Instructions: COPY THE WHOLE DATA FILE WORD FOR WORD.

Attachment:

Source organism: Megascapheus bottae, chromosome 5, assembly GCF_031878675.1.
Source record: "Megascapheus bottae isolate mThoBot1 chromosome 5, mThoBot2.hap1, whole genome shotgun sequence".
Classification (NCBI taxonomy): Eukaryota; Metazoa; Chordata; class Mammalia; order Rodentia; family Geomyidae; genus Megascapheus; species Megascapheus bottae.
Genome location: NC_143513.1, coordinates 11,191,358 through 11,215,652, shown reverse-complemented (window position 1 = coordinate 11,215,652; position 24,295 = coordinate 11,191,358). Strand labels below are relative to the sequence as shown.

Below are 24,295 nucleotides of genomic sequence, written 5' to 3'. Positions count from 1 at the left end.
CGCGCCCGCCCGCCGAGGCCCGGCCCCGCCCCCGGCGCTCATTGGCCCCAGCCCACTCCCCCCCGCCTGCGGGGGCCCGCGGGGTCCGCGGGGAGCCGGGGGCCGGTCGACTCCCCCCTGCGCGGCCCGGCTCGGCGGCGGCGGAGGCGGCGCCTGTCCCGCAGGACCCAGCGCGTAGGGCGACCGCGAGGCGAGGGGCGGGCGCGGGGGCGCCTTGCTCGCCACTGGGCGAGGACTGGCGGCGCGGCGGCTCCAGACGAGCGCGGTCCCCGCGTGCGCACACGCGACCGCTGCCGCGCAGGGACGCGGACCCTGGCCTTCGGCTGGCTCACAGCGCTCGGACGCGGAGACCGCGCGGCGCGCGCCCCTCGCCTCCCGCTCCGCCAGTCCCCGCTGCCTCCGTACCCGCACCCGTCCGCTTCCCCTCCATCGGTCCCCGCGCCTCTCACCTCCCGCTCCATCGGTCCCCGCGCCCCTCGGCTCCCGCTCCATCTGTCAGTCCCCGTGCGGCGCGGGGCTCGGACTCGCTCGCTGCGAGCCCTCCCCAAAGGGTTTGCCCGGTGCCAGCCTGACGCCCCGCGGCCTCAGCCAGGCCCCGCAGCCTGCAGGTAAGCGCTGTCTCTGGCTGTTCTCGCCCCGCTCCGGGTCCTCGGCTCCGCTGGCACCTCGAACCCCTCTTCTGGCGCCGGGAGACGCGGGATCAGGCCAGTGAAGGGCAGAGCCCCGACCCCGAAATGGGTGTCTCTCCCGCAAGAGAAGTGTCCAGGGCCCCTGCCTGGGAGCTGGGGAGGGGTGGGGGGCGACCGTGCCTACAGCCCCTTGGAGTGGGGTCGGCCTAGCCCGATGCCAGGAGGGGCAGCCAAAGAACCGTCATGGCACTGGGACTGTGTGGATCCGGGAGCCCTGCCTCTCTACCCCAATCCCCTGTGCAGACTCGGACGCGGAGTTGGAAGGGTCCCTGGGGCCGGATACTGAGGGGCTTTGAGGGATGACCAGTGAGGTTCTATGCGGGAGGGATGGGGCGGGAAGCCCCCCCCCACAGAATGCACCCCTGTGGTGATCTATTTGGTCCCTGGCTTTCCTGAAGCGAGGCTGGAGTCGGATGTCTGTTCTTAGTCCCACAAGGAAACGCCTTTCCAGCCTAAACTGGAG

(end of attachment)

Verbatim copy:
Source organism: Megascapheus bottae, chromosome 5, assembly GCF_031878675.1.
Source record: "Megascapheus bottae isolate mThoBot1 chromosome 5, mThoBot2.hap1, whole genome shotgun sequence".
Classification (NCBI taxonomy): Eukaryota; Metazoa; Chordata; class Mammalia; order Rodentia; family Geomyidae; genus Megascapheus; species Megascapheus bottae.
Genome location: NC_143513.1, coordinates 11,191,358 through 11,215,652, shown reverse-complemented (window position 1 = coordinate 11,215,652; position 24,295 = coordinate 11,191,358). Strand labels below are relative to the sequence as shown.

Below are 24,295 nucleotides of genomic sequence, written 5' to 3'. Positions count from 1 at the left end.
CGCGCCCGCCCGCCGAGGCCCGGCCCCGCCCCCGGCGCTCATTGGCCCCAGCCCACTCCCCCCCGCCTGCGGGGGCCCGCGGGGTCCGCGGGGAGCCGGGGGCCGGTCGACTCCCCCCTGCGCGGCCCGGCTCGGCGGCGGCGGAGGCGGCGCCTGTCCCGCAGGACCCAGCGCGTAGGGCGACCGCGAGGCGAGGGGCGGGCGCGGGGGCGCCTTGCTCGCCACTGGGCGAGGACTGGCGGCGCGGCGGCTCCAGACGAGCGCGGTCCCCGCGTGCGCACACGCGACCGCTGCCGCGCAGGGACGCGGACCCTGGCCTTCGGCTGGCTCACAGCGCTCGGACGCGGAGACCGCGCGGCGCGCGCCCCTCGCCTCCCGCTCCGCCAGTCCCCGCTGCCTCCGTACCCGCACCCGTCCGCTTCCCCTCCATCGGTCCCCGCGCCTCTCACCTCCCGCTCCATCGGTCCCCGCGCCCCTCGGCTCCCGCTCCATCTGTCAGTCCCCGTGCGGCGCGGGGCTCGGACTCGCTCGCTGCGAGCCCTCCCCAAAGGGTTTGCCCGGTGCCAGCCTGACGCCCCGCGGCCTCAGCCAGGCCCCGCAGCCTGCAGGTAAGCGCTGTCTCTGGCTGTTCTCGCCCCGCTCCGGGTCCTCGGCTCCGCTGGCACCTCGAACCCCTCTTCTGGCGCCGGGAGACGCGGGATCAGGCCAGTGAAGGGCAGAGCCCCGACCCCGAAATGGGTGTCTCTCCCGCAAGAGAAGTGTCCAGGGCCCCTGCCTGGGAGCTGGGGAGGGGTGGGGGGCGACCGTGCCTACAGCCCCTTGGAGTGGGGTCGGCCTAGCCCGATGCCAGGAGGGGCAGCCAAAGAACCGTCATGGCACTGGGACTGTGTGGATCCGGGAGCCCTGCCTCTCTACCCCAATCCCCTGTGCAGACTCGGACGCGGAGTTGGAAGGGTCCCTGGGGCCGGATACTGAGGGGCTTTGAGGGATGACCAGTGAGGTTCTATGCGGGAGGGATGGGGCGGGAAGCCCCCCCCCACAGAATGCACCCCTGTGGTGATCTATTTGGTCCCTGGCTTTCCTGAAGCGAGGCTGGAGTCGGATGTCTGTTCTTAGTCCCACAAGGAAACGCCTTTCCAGCCTAAACTGGAG